"What's the difference between a bank and me? As customers of the bank, why can't they cancel? There may be something in the contractual relationship between the banks that makes those transactions different, but that I can't tell you. It just doesn't seem plausible."

But perhaps an even better question is: Why are we still using any paper instrument that has to be transported physically, sometimes by a third party, to the payee?

Trillions of dollars are moved around the world with the touch of a button every day. Businesses including banks have been moving away from cash and paper toward electronic transactions because they're cheaper, more efficient, faster, and more secure.

And yet paper persists. 

How the float helps banks

Perhaps one of the best reasons banks still rely on paper drafts is that they help banks do what they're best at: make money.

Because a draft is not electronic, the transfer of funds is not instantaneous. 
Apple Pay, shown on an iPhone 6 in 2015, is one of many forms of instantaneous electronic transactions. But slow. old-fashioned paper forms such as bank drafts make money for banks, says economics professor David Weiman. (Mike Blake/Reuters)

In addition to the time it takes to get the draft to the person receiving the money, when they go to cash it, banks will often put a hold on it for three to five days.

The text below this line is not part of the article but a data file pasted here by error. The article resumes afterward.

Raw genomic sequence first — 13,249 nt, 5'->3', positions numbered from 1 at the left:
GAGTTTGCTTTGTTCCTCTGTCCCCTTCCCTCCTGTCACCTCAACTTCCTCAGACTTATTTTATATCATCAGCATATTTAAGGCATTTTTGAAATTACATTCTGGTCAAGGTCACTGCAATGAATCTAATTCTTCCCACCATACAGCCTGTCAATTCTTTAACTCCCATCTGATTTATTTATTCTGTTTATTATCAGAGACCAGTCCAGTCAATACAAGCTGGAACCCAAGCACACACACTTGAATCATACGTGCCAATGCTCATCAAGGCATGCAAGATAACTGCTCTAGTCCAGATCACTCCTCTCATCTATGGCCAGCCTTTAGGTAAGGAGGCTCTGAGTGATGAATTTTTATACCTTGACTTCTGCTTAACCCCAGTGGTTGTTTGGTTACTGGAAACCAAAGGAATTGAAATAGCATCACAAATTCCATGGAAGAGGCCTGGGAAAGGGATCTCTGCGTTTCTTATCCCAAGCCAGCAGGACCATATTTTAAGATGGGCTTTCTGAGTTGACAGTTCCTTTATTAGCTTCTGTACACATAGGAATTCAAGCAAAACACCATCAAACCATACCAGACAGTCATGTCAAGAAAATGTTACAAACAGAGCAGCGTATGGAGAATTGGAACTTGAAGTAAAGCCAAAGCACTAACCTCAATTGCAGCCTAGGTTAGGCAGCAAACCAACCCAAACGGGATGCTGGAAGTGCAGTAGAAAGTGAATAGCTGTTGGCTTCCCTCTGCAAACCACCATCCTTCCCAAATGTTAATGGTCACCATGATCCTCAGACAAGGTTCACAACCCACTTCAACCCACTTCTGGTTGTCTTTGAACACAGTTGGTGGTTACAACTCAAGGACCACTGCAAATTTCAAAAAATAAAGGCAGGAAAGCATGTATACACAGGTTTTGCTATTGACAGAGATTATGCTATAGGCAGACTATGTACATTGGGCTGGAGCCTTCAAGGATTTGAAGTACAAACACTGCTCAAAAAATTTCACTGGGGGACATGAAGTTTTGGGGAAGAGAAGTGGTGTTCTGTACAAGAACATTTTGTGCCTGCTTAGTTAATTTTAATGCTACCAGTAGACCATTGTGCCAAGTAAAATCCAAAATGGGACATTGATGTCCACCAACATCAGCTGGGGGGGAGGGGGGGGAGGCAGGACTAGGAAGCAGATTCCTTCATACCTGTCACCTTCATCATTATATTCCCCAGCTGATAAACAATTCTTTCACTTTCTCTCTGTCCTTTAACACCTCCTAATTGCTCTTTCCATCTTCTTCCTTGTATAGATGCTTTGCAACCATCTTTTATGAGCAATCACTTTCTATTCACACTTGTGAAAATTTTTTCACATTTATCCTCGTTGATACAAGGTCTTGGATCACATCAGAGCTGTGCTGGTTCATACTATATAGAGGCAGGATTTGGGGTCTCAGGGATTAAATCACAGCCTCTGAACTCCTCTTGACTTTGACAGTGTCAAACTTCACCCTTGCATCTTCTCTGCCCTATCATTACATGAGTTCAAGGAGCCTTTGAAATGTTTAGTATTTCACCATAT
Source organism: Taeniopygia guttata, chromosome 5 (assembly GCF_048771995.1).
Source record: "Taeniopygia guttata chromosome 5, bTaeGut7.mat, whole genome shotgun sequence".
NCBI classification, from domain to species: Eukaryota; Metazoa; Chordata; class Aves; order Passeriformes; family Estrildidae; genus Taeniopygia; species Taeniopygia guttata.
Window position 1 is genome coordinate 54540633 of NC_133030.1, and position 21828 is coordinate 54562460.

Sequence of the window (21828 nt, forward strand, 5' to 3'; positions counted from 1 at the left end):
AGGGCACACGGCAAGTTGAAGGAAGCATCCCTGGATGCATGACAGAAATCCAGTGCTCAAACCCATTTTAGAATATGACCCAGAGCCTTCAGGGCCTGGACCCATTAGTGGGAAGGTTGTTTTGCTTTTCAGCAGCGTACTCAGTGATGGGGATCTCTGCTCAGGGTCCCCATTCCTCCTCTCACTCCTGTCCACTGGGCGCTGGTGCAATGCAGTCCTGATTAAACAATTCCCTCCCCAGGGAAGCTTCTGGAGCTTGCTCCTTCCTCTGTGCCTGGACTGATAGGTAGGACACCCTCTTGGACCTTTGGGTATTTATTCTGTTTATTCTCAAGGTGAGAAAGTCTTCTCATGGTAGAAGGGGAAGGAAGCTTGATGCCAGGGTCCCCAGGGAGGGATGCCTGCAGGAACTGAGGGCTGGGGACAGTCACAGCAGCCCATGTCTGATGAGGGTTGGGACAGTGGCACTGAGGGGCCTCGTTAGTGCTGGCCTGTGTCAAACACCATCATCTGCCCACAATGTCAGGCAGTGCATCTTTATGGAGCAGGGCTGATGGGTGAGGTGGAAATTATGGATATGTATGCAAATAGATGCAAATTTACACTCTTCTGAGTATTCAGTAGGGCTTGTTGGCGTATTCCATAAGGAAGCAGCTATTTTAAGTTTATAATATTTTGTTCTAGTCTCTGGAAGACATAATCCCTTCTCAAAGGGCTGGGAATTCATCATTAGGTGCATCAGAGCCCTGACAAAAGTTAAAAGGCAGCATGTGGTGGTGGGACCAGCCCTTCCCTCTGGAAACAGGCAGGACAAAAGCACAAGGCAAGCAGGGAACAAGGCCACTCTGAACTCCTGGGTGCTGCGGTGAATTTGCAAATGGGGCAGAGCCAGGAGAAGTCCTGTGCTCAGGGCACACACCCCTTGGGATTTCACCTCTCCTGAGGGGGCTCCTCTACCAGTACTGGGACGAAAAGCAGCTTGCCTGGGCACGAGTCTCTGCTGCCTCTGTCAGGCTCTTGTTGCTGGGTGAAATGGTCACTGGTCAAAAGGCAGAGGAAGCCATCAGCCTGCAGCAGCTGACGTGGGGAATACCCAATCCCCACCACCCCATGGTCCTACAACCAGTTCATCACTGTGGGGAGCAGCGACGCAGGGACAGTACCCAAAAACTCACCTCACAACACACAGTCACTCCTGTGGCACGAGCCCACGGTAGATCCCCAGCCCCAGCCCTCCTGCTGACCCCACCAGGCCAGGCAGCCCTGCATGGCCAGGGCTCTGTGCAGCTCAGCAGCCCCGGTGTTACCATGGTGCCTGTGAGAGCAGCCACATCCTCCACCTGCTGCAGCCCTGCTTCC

"It takes a certain amount of time for these to be cleared and actually settled." says Weiman.

"In the meanwhile, of course, those funds still reside in the bank on which it was drawn. So they can continue to collect interest." he says.

Weiman said banks are aggregating millions of dollars, even if they earn an annual rate of one per cent.  

"It still adds up," he said. "And that's occurring every day."

The time between when a payment is made and the funds received is called the float.

A long-standing source of revenue

The float has been a source of revenue since the days when everything was done on paper and sent through old-fashioned mail, Weiman says.

"It was not uncommon for businesses to actually keep accounts or even banks to keep their correspondents [accounts] at out-of-the-way locations, because it would take longer to actually move the paper around to the appropriate destination so the money would stay tied up in float for longer periods of time."

Those floats earned interest the entire while.

The float is even more lucrative in the case of unclaimed bank drafts.

The Bank of Canada says those are treated the same as an unclaimed balance in a bank account.

After 10 years, if there has been no activity and the owner can't be contacted, the balance is turned over to the Bank of Canada. 

That didn't happen with Camacho. After CBC News contacted TD about his situation, the bank replaced the money from the lost draft.

A happy ending

"We've reached a resolution to this situation with our customer,"  said TD's Ficker in an email.

"To help our customers understand more about bank drafts, we've published information on our TD Newsroom."

Camacho says he still had to sign an indemnity promising the original draft wouldn't be cashed. But he didn't have to put up a deposit. 

"I was given a refund yesterday by TD and wired the funds (free of charge) to my cousin in Singapore, and she received the money this morning," he said.

And it will be electronic wire transfers from now on, he says. His days of using bank drafts are over.

About the Author

Aaron Saltzman

Senior Reporter, Consumer Affairs

Aaron Saltzman is CBC's Senior Reporter for Consumer Affairs. Tips/Story ideas always welcome. aaron.saltzman@cbc.ca twitter.com/cbcsaltzman